Four-day week | Civil servants sign petition demanding trial of shorter work week

Civil servants sign petition demanding trial of shorter work week

Civil servants at the Department for Environment, Food and Rural Affairs (DEFRA) want to pilot a four-day work week, as expressed through a petition from employees delivered to the department’s bosses last week.

If implemented, the scheme would see the department’s 21,000 employees have a shorter work week, a reduction of working hours by 20 per cent.

DEFRA employees expressed their desire for a shorter week through the Public and Commercial Services Union (PCS), who delivered a petition to bosses.

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The union is calling for department bosses to agree to a trial of the shorter work week, saying the concept of the four-day week has become popular in the UK. The trial would see DEFRA employees working for a shorter period, however maintaining their current pay.

Some companies in the private sector have gone on to adopt a shorter working week after undergoing trials.

Four-day week: Good or bad for business?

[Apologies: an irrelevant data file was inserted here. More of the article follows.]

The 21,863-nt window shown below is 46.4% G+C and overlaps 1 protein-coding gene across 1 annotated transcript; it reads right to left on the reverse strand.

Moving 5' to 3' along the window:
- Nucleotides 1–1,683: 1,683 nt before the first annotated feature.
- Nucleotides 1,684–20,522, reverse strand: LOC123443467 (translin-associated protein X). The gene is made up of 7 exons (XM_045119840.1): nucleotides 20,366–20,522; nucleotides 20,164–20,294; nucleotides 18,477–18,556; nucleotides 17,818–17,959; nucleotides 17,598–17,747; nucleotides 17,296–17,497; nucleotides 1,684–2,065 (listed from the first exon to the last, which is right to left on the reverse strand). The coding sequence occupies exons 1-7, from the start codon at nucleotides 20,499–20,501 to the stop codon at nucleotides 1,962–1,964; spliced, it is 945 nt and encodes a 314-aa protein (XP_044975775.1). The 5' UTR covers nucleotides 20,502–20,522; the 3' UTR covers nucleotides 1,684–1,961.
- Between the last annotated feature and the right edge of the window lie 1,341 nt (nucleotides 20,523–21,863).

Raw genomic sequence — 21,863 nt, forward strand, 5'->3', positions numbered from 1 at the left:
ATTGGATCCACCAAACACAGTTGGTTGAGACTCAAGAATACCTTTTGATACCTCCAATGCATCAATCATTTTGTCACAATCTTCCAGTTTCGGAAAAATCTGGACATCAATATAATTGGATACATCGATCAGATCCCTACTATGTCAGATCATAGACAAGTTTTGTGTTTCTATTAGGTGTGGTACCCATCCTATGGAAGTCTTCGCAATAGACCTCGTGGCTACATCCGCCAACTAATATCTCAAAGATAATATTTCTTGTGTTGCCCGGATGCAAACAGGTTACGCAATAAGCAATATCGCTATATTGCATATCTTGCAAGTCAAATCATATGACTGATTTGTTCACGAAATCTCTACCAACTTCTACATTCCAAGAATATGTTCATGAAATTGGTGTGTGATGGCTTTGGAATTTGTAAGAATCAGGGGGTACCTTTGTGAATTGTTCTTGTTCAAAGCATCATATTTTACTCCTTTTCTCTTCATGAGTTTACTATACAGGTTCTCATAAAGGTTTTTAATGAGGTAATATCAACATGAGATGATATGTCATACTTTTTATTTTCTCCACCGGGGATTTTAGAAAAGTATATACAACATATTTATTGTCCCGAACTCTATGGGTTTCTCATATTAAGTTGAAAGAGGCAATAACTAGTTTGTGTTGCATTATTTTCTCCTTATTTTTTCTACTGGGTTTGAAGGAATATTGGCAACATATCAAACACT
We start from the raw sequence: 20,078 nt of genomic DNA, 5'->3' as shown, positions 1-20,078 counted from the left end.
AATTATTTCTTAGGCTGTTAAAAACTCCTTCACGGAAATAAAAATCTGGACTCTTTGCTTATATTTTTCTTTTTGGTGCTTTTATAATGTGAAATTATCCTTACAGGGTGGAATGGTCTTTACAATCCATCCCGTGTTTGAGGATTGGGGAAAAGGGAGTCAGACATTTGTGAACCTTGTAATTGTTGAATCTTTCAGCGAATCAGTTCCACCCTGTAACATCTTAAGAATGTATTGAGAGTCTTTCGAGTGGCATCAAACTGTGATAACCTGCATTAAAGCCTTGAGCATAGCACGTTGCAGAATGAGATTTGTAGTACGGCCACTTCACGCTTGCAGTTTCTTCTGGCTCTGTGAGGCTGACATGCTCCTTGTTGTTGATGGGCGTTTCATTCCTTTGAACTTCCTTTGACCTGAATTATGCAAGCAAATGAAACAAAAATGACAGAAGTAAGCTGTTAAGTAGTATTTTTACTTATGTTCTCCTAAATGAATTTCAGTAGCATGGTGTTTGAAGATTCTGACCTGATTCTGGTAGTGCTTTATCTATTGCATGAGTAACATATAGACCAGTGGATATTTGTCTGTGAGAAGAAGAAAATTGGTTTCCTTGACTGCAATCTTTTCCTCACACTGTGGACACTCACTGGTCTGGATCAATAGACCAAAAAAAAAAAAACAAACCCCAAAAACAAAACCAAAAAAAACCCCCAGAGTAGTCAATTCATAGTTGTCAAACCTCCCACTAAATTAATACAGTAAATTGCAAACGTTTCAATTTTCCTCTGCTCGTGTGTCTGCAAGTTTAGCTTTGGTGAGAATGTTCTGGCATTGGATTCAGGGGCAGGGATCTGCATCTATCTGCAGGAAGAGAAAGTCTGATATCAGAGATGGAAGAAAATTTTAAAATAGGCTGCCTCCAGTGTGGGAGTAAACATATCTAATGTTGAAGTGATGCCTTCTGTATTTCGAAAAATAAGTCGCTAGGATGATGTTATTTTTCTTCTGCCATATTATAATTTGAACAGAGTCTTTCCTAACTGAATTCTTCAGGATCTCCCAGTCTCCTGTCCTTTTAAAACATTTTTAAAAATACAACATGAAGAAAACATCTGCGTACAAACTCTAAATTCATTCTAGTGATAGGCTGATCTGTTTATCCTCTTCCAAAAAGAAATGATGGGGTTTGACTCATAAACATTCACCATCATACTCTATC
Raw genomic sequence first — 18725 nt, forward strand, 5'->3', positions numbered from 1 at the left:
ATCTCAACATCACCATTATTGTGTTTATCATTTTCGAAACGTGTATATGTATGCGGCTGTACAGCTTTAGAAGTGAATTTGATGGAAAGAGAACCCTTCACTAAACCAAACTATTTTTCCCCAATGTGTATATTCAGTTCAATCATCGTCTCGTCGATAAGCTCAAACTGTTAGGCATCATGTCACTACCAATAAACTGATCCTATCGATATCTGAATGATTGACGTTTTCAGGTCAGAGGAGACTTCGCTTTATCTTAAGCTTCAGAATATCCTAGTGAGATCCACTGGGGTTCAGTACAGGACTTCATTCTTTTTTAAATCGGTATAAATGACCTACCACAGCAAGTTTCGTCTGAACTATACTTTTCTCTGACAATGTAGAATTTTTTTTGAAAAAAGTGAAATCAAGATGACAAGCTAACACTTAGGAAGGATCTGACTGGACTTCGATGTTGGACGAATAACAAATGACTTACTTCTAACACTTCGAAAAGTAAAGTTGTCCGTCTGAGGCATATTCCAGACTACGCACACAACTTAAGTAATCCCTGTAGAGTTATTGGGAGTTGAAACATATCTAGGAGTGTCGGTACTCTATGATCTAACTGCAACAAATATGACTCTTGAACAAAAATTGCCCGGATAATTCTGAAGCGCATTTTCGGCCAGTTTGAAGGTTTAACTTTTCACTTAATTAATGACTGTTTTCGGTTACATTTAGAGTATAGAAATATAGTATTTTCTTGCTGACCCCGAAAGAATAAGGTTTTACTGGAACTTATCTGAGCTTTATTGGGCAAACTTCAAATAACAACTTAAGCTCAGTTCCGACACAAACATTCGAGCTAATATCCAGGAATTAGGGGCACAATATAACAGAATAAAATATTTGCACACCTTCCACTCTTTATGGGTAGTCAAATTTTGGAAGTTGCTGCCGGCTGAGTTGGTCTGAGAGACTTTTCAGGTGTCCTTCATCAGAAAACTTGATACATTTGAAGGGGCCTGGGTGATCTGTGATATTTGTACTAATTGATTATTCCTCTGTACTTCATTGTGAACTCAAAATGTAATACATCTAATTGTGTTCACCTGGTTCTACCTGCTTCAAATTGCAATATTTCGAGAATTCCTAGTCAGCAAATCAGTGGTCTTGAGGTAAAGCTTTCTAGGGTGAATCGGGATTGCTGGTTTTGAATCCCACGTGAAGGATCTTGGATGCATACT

Recently, the government ordered councils to bring an end to four-day week trials, attempting to ban future tests of this work model. Reportedly, the Cabinet Office sent out a message to all civil servants, saying they must be in the office for a minimum

Mark Sertwotka, the general secretary at PCS, said: “Evidence suggests a four-day week would lead to a better work-life balance for staff and could improve productivity for the employer.

“Previous trials have led to a reduction in sick leave and improvements to staff retention and satisfaction.

“If DEFRA wants to seriously address the issues of employee burnout, stress and poor well-being, they will listen to our members and implement this pilot.”


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DEFRA employee demands are being backed by the Four-Day Week Campaign, the organisation that ran the world’s biggest trial of the four-day week. The organisation’s director, Joe Ryles, explained on the HR Grapevine Podcast the benefits of a shorter week. He said: “Work has dominated people’s lives for too long in this country, and the time has come to move to something that has a better balance – that's where the four-day working week comes about, giving working people a better work-life balance.

“The results show that the four-day week, with no loss of pay for workers, is a win-win for both workers and employers, for productivity improvements but also in terms of the wellbeing of employees.



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